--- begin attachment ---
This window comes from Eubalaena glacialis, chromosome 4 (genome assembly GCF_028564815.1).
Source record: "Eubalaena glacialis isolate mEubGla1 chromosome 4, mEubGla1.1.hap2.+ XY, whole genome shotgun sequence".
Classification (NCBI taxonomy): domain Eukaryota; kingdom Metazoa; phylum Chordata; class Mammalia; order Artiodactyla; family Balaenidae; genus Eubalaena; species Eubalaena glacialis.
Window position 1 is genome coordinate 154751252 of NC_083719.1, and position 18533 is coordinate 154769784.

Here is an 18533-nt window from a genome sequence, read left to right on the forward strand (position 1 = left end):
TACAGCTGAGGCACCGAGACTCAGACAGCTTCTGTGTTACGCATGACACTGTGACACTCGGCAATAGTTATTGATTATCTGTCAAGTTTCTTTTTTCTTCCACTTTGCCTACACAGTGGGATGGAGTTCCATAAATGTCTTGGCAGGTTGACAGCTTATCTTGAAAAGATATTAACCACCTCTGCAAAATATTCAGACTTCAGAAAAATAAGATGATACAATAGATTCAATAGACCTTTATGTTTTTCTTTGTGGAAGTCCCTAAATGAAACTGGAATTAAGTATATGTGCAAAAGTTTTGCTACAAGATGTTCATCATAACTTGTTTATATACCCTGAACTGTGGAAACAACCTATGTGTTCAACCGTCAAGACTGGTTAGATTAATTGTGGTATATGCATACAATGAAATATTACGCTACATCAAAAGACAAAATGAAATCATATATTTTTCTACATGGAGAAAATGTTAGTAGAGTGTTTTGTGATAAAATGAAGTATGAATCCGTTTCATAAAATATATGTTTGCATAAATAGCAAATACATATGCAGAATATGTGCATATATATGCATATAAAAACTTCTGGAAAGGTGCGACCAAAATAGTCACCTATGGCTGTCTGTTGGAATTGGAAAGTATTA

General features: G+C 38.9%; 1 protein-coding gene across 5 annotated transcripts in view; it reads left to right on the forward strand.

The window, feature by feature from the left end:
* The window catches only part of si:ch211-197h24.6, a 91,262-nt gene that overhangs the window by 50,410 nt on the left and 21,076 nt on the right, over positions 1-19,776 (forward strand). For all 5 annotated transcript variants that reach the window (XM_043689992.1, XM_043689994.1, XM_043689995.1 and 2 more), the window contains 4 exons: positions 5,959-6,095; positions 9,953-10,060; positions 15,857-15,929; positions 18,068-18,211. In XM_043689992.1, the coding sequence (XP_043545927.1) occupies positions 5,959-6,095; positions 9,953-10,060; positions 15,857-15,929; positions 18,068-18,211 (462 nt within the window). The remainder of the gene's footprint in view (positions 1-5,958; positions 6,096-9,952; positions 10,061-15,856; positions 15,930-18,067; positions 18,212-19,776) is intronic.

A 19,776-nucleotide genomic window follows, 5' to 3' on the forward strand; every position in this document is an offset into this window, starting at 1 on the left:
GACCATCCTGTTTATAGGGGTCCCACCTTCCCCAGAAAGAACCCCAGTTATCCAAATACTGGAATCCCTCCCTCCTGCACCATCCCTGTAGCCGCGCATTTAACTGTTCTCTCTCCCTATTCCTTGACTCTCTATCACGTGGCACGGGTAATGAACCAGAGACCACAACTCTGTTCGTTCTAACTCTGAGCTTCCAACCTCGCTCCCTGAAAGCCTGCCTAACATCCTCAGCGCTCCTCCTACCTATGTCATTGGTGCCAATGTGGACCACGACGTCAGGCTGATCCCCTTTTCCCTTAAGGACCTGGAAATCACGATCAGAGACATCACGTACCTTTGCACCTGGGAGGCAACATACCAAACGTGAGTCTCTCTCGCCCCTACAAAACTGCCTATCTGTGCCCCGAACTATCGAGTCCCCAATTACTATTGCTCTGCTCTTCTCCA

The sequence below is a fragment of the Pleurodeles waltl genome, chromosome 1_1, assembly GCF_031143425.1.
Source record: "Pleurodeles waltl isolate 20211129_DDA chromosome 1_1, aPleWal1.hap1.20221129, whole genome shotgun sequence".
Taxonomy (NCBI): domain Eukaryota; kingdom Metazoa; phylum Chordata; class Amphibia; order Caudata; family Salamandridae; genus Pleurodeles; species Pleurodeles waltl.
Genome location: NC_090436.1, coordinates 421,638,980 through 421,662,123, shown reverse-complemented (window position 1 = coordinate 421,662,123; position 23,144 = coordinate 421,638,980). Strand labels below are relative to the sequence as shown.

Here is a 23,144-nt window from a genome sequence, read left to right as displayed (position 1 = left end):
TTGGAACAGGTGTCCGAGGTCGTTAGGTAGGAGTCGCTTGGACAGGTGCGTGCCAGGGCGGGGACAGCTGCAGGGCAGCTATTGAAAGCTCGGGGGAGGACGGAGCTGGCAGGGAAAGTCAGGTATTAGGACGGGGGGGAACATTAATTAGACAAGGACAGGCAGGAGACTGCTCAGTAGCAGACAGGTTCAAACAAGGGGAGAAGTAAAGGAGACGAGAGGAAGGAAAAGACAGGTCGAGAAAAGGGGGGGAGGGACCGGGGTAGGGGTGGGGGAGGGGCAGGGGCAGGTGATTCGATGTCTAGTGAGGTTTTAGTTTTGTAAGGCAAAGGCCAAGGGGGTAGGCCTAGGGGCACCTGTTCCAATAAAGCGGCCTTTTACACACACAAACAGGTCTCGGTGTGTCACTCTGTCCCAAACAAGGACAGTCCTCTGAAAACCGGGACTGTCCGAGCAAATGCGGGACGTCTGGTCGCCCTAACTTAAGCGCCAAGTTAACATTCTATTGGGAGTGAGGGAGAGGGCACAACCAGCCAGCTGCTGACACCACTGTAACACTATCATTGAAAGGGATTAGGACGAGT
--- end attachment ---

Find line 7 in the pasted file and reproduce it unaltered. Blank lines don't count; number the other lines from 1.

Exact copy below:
General features: G+C 38.9%; 1 protein-coding gene across 5 annotated transcripts in view; it reads left to right on the forward strand.